410 Forum — Arts
Art History Class Experiences A Trip To Italy Through Lecture
By Catherine Meyer
He wears a red-checkered shirt matching the frames of his glasses. His jeans are faded. He confides that he is a shoe and watch fanatic; today he has on a pair of gray Pumas and a black Nike watch. A student knocks, enters and chatter begins about the upcoming summer trip to Italy. Before he can get too in-depth in the conversation, he looks at his watch and has to end abruptly.
He proceeds down the stairs to his classroom and takes a seat behind the podium in the corner of the room. The scene in the basement of Guggenheim Hall in Room 001 could be mistaken for a theater, at first glance, with three rows of stadium-style brown seats, but it is actually Art History II with Michael “Chip” Coronel.
Through personal experience and enthusiasm for art history, Chip provides students a chance to take an art journey with him during his sometimes-comedic, laid-back talks. The audience members file in and take their seats, and the lights dim with a crack of a button. Simultaneously, a white projector screen emerges from a black slit in the ceiling and gradually stops at its resting position. A blue light illuminates the white screen and the countdown begins the presentation. The screen goes black for a moment before an image of Donatello’s “Erasmo da Narni,” an equestrian bronze statue to commemorate the Italian mercenary, appears.
From behind the podium Chip speaks, not about the image quite yet, but about the upcoming break. He inquires if any of the students staring back at him are going anywhere interesting. One student responds by saying he is going to New York, “just to hang out.” Chip responds by saying, “ You know there are museums there.” He smiles and lets out a chuckle.
He switches his tone of voice from curious friend to instructor. He starts by asking the students where the last statue similar to this was seen. Lindsey Mast, a biology major and visual art minor, replies “Marcus Aurelius” from the Roman Empire. He pauses from discussion to mention his slight fear of horses. “I don’t know much about ‘horsies,’” Chip said. “But they’re BIG–write that down.” He said the statue is more than life-sized. He defines the nickname of Erasmo da Narni as being the “cunning cat” and tells the class he would want to be named “he who tears hearts out.”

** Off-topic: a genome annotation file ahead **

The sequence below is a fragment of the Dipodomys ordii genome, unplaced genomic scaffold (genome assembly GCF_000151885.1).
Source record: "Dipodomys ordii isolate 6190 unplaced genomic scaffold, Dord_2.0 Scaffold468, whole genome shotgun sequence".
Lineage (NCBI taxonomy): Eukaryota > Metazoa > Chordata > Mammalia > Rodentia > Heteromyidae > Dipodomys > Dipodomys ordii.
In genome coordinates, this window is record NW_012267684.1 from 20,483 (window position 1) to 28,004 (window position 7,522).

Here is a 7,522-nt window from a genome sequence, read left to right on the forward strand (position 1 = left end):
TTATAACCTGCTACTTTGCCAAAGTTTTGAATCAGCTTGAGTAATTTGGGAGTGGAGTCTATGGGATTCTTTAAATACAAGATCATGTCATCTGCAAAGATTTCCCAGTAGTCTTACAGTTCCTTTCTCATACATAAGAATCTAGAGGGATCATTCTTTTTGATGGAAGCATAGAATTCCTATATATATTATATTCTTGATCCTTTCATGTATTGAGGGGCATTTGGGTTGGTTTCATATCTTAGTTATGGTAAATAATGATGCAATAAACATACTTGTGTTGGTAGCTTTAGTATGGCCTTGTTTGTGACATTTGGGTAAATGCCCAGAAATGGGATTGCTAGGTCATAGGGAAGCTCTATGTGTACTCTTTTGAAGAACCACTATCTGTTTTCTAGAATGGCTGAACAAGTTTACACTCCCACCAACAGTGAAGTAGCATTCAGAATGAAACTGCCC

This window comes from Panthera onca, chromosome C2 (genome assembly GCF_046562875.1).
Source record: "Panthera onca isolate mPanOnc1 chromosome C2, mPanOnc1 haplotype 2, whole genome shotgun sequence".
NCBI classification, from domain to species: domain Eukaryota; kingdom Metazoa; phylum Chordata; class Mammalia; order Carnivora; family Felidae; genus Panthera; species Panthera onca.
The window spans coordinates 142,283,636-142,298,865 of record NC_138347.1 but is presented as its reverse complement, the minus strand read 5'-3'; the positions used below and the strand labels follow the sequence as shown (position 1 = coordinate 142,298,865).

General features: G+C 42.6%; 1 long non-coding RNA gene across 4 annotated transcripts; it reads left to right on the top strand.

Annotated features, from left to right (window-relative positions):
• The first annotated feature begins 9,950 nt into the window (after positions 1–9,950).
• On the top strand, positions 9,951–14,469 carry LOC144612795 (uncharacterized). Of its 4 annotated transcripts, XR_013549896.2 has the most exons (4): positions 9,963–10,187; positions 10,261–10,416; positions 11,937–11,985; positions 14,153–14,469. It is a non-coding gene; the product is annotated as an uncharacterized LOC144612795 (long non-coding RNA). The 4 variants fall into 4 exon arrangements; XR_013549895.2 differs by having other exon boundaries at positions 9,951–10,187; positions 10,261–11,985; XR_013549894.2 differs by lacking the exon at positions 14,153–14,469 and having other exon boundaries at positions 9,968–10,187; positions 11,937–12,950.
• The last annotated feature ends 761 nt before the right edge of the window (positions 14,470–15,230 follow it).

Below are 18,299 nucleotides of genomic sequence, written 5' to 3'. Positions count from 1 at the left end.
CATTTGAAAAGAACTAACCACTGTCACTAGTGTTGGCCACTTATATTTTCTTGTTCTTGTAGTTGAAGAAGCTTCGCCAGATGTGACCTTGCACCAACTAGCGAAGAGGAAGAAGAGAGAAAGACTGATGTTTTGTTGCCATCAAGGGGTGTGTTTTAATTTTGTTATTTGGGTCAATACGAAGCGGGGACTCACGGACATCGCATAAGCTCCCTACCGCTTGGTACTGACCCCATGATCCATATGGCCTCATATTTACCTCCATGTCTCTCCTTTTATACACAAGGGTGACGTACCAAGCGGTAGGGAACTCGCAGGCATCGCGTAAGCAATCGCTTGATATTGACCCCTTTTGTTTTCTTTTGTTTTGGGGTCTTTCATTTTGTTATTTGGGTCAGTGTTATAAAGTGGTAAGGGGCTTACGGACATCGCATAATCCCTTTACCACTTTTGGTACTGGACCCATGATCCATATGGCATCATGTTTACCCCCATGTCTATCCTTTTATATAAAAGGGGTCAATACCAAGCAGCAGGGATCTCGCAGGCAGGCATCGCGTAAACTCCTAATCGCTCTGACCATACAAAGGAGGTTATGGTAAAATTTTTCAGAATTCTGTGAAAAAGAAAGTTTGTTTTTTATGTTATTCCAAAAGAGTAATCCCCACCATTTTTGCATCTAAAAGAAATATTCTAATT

A majority of the class laughs.
The white Apple Macbook screen glares off the lenses of his glasses. His salt and pepper hair shines faintly and shadows appear in the creases in his face under the yellow spotlight.
Chip stands up and strides across the front of the room, hands in his pockets, until he reaches the screen. He stands in the same posture as Erasmo da Narni, as though he were both the horse and mercenary. After briefly posing, he returns to his podium. Because the horse holds one leg up, the class is able to identify that the weathered, now-green statue depicts that the mercenary died in battle. Chip changes slides.
Now featured on the screen is a wooden statue of a woman, Donatello’s “Mary Magdalene.” Her long hair is down to her knees, her face sunken in, and her hands are clasped together in prayer. Students appear transfixed on the image of the malnourished woman wearing her matted hair as clothing.
Aside from the clicking away of two students on their laptops, the room is silent. He proceeds to the next slide, Andrea Del Verrocchio’s “David.” This David is not like that of Michelangelo’s famous marble David. Verrocchio’s bronze depiction features a defeated Goliath’s head at his feet and a relaxed David with a hand upon his hip. Chip stands up again to mimic how the young man stands. He describes the attitude of David as an “I knew I could take him” pose.
Across the classroom, students’ expressions range from an interested look to a dead stare.
But time has run out for this journey to the Italian Renaissance. Students must wait until the next exam to possibly see this slide again. Or for the lucky ones, they will get to see it this summer when they follow Chip to Italy to learn the Early Italian Renaissance the right way—in person. The lights come back on, the projector returns to the black slit in the ceiling and the students stand up and exit one by one. They have returned back to Greeley.
Chip Off The Old Block:
• Michael “Chip” Coronel, a professor of art and design, has taken numerous trips around the world for research. He has traveled to Africa, the South Seas, Europe and Asia. He also regularly teaches a summer course on the Pueblo Anasazi.
• Coronel has been at the university since 1975 and has won numerous teaching awards, including the College of Performing and Visual Arts Teacher of the Year.
• “First, he loves what he is talking about and is very knowledgeable,” said Sandra Cuneo, a sophomore double major in business and art education, about Chip. “He always has some jokes to say.”
• “Chip’s sarcastic attitude, enthusiasm, and humor really provide a fun and enjoyable learning atmosphere,” said Lindsey Mast, a sophomore biology major and a visual arts minor.
— Catherine Meyer